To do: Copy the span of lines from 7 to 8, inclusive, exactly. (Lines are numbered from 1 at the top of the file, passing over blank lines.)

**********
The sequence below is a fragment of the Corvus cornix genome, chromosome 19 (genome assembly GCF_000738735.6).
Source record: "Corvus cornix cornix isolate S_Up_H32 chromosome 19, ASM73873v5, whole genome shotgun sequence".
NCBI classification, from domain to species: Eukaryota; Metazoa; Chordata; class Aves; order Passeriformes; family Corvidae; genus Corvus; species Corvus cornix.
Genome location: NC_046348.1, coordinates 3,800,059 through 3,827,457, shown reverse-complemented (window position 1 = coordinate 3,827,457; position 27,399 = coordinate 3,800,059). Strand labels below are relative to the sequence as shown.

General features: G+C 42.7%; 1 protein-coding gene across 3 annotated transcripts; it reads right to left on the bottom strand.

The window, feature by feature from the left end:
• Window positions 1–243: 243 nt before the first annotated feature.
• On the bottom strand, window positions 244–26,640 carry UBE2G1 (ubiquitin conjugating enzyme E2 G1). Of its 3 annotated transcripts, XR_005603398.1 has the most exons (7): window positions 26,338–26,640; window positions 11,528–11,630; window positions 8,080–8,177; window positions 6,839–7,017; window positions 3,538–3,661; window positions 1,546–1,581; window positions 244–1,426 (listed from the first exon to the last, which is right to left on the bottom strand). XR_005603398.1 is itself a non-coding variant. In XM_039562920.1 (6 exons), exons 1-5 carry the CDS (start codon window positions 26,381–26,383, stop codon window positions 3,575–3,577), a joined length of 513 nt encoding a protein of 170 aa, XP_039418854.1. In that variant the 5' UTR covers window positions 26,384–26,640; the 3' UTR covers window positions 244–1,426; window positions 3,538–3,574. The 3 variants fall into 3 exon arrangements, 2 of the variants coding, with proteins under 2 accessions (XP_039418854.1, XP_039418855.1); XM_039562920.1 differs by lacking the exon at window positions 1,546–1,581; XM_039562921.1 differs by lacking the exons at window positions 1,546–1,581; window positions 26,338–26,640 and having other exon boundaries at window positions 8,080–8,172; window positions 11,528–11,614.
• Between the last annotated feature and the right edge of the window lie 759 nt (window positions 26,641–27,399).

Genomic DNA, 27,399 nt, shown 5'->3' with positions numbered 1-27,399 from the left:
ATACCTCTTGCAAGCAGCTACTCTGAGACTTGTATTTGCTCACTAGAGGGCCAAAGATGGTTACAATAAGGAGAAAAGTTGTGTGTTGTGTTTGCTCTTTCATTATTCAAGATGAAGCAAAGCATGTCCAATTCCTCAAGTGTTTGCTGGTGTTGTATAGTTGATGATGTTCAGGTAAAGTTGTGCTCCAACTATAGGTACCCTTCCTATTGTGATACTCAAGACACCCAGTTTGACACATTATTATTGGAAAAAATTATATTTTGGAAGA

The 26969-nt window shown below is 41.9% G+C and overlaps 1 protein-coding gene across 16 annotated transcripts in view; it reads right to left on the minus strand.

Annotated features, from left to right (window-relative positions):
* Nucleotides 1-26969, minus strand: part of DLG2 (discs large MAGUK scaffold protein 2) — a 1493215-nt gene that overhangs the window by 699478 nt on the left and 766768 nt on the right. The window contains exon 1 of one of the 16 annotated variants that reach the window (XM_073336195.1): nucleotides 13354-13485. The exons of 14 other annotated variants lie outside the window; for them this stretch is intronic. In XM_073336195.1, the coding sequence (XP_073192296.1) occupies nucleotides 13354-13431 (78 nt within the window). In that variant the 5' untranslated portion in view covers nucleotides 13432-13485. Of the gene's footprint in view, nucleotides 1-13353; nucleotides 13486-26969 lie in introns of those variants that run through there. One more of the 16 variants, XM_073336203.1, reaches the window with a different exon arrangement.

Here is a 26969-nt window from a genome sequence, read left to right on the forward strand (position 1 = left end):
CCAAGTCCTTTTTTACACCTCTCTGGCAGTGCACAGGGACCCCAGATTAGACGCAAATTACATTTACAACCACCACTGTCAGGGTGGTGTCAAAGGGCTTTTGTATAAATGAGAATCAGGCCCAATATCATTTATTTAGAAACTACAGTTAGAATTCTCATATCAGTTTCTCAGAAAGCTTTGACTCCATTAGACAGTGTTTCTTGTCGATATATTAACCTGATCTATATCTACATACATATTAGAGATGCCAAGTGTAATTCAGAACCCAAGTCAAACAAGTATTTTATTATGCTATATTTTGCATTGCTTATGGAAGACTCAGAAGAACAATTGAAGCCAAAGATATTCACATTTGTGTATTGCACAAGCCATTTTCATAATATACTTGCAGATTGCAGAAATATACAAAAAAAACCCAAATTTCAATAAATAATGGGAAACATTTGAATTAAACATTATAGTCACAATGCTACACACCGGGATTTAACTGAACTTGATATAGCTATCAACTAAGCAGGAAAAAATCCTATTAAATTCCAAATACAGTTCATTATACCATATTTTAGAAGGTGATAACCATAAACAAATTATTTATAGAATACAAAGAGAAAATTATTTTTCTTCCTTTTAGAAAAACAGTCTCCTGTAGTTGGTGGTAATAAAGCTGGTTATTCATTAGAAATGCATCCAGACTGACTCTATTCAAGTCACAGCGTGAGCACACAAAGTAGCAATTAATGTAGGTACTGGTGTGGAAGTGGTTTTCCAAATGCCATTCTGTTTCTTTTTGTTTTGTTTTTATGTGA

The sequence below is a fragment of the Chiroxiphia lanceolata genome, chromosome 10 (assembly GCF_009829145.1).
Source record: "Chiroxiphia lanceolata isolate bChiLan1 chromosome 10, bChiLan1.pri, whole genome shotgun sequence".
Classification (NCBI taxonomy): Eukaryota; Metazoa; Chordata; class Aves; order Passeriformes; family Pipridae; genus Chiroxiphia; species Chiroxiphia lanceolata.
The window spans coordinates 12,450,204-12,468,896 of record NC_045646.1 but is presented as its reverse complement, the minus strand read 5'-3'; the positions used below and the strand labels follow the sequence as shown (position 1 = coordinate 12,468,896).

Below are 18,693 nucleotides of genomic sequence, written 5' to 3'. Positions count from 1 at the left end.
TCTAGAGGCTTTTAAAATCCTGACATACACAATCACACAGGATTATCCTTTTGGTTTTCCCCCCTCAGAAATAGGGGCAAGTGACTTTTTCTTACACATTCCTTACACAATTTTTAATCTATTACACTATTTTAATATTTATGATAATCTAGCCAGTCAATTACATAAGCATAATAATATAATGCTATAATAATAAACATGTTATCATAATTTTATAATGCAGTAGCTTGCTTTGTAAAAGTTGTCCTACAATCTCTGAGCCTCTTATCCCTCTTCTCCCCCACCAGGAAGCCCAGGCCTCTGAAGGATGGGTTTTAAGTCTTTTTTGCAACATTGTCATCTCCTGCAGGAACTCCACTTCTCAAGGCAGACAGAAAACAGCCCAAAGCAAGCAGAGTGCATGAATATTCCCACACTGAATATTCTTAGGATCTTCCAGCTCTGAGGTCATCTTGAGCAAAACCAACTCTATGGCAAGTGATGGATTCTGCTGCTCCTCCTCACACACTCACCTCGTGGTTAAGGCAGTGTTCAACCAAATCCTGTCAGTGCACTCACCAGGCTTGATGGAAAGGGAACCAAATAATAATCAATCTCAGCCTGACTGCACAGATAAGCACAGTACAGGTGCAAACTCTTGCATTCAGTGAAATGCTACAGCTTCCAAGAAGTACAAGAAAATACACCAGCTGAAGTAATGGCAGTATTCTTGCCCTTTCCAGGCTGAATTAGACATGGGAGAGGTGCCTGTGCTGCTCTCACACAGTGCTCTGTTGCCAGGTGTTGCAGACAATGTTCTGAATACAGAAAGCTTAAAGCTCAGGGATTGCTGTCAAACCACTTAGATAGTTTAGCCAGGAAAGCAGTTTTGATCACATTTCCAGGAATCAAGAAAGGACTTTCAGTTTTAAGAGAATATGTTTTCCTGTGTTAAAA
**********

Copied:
• Window positions 1–243: 243 nt before the first annotated feature.
• On the bottom strand, window positions 244–26,640 carry UBE2G1 (ubiquitin conjugating enzyme E2 G1). Of its 3 annotated transcripts, XR_005603398.1 has the most exons (7): window positions 26,338–26,640; window positions 11,528–11,630; window positions 8,080–8,177; window positions 6,839–7,017; window positions 3,538–3,661; window positions 1,546–1,581; window positions 244–1,426 (listed from the first exon to the last, which is right to left on the bottom strand). XR_005603398.1 is itself a non-coding variant. In XM_039562920.1 (6 exons), exons 1-5 carry the CDS (start codon window positions 26,381–26,383, stop codon window positions 3,575–3,577), a joined length of 513 nt encoding a protein of 170 aa, XP_039418854.1. In that variant the 5' UTR covers window positions 26,384–26,640; the 3' UTR covers window positions 244–1,426; window positions 3,538–3,574. The 3 variants fall into 3 exon arrangements, 2 of the variants coding, with proteins under 2 accessions (XP_039418854.1, XP_039418855.1); XM_039562920.1 differs by lacking the exon at window positions 1,546–1,581; XM_039562921.1 differs by lacking the exons at window positions 1,546–1,581; window positions 26,338–26,640 and having other exon boundaries at window positions 8,080–8,172; window positions 11,528–11,614.